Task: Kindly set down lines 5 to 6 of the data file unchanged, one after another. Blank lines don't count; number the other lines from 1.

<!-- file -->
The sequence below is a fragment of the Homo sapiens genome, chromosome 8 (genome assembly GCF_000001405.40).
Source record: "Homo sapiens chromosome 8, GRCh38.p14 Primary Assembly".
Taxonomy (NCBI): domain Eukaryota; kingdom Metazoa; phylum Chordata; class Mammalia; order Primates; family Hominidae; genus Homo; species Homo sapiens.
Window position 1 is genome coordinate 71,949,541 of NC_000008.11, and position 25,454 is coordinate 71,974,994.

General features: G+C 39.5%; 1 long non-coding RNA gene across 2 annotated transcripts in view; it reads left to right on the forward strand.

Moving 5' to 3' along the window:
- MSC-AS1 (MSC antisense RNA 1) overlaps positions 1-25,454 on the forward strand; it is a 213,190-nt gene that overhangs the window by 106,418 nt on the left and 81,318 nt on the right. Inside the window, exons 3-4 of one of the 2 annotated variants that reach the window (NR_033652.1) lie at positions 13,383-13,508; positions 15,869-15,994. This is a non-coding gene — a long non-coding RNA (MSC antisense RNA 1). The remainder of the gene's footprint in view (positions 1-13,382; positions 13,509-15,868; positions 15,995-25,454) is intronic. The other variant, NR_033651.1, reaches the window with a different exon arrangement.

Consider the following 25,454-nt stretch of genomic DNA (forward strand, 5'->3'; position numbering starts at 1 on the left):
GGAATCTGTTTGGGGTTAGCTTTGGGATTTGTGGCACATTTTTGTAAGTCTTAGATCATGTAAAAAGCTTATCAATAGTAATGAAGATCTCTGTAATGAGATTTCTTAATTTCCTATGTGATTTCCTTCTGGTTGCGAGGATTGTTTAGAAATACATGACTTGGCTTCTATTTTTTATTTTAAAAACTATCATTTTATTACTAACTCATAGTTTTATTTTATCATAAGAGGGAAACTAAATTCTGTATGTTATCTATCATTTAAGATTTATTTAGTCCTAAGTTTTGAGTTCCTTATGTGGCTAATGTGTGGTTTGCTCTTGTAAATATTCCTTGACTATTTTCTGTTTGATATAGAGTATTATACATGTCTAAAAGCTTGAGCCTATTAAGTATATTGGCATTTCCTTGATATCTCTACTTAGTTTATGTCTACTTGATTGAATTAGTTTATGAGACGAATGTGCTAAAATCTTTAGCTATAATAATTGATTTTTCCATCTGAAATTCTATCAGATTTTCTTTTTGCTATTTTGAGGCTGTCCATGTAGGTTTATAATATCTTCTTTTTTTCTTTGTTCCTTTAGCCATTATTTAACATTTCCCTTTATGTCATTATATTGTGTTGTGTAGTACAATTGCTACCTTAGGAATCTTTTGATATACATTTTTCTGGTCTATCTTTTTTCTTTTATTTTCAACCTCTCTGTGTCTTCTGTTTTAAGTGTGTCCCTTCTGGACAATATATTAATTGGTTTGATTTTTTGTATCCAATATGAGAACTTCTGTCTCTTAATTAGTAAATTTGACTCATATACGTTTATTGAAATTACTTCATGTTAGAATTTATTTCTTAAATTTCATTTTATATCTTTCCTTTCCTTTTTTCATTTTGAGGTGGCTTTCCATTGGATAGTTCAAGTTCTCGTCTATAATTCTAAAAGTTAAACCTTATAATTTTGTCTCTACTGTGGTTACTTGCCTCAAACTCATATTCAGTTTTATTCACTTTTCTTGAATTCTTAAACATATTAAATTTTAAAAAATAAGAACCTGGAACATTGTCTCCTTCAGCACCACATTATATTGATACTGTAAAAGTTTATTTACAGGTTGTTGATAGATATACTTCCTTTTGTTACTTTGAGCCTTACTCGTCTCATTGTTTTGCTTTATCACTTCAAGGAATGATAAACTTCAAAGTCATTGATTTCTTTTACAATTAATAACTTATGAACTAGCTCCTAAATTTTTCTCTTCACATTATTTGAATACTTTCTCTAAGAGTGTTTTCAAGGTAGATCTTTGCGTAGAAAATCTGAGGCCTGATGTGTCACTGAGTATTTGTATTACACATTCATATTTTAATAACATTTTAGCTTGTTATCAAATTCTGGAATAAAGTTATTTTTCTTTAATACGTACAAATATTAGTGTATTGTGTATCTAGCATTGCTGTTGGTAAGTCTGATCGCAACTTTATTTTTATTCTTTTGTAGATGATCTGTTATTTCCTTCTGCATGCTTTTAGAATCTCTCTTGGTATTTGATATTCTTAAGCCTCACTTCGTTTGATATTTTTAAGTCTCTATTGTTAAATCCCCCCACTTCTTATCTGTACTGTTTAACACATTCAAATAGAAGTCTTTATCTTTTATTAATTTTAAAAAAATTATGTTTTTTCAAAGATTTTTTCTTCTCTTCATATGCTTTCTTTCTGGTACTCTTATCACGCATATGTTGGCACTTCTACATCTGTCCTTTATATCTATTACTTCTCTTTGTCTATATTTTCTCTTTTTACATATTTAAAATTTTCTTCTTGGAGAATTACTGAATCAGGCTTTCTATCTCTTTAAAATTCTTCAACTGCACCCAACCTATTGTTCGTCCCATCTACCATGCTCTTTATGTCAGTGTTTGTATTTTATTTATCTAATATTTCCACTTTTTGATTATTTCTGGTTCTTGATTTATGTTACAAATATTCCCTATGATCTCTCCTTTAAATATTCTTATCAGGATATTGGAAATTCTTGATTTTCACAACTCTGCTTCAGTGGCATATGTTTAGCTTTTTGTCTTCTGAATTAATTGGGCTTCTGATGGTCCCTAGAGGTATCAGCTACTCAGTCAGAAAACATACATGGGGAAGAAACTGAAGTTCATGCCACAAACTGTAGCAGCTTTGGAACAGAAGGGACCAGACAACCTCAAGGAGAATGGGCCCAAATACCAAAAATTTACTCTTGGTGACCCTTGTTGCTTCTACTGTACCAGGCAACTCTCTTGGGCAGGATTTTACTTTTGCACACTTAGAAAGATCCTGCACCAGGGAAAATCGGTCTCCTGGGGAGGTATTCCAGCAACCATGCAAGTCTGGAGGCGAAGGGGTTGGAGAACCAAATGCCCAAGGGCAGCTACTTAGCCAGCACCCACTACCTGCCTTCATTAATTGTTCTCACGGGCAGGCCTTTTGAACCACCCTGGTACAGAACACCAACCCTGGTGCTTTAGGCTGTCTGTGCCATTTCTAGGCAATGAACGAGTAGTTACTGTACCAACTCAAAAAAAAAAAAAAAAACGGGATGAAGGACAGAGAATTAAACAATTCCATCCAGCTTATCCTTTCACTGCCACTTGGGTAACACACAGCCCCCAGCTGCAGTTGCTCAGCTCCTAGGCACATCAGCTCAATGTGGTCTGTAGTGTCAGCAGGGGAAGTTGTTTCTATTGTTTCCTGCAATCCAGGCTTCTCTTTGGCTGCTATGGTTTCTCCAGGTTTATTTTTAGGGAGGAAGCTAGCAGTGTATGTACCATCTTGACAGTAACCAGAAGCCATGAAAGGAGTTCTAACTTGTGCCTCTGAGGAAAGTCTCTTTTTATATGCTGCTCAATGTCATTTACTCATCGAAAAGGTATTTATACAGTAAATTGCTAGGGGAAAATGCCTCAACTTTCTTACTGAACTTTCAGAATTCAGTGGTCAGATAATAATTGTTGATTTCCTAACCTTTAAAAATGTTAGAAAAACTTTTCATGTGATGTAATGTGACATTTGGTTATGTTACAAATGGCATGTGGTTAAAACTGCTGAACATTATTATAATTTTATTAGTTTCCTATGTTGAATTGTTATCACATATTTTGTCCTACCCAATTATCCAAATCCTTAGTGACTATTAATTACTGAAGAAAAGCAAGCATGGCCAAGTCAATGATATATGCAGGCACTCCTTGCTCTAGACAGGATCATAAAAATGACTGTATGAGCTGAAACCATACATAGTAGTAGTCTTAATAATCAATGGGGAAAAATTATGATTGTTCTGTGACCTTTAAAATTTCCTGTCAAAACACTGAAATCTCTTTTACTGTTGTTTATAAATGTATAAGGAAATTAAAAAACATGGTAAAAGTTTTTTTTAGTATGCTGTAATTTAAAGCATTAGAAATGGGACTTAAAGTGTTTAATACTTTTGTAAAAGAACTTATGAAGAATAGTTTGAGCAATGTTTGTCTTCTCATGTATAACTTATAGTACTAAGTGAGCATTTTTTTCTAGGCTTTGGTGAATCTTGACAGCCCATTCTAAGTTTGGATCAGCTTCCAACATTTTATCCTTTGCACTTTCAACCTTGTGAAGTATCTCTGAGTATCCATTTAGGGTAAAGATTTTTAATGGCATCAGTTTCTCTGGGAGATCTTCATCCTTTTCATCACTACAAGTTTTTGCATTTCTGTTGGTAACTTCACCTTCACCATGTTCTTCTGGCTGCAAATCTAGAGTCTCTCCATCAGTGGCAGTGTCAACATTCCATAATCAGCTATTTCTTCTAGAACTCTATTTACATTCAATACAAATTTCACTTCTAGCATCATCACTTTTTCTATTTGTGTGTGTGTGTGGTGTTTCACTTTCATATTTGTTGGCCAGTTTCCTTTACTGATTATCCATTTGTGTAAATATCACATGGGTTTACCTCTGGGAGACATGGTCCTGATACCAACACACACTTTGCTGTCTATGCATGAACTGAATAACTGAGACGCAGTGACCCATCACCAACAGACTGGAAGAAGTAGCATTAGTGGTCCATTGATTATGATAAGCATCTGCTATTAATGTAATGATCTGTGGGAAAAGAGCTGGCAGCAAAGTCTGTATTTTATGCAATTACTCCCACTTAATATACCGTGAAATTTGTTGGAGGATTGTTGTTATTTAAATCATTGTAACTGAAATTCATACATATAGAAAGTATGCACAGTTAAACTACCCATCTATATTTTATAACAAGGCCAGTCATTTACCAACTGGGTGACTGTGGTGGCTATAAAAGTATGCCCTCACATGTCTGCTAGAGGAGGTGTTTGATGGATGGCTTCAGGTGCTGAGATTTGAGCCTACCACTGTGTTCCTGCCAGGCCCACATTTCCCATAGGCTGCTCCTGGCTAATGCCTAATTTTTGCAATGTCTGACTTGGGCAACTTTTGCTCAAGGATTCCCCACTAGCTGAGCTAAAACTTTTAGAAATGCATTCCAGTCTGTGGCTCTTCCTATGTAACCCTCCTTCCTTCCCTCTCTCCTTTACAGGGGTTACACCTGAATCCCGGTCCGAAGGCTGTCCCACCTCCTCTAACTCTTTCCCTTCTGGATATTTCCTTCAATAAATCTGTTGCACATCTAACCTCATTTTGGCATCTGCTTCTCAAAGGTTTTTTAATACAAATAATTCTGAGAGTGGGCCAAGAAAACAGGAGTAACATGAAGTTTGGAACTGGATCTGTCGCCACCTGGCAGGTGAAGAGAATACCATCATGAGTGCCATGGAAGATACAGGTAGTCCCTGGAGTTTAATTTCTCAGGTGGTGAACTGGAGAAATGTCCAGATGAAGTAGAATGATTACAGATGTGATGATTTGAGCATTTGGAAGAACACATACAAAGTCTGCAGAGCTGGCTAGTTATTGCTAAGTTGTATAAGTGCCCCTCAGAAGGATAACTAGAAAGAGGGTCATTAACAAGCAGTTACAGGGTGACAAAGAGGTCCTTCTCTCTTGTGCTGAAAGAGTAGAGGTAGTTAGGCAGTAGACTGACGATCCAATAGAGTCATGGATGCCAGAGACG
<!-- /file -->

General features: G+C 39.5%; 1 long non-coding RNA gene across 2 annotated transcripts in view; it reads left to right on the forward strand.

Moving 5' to 3' along the window: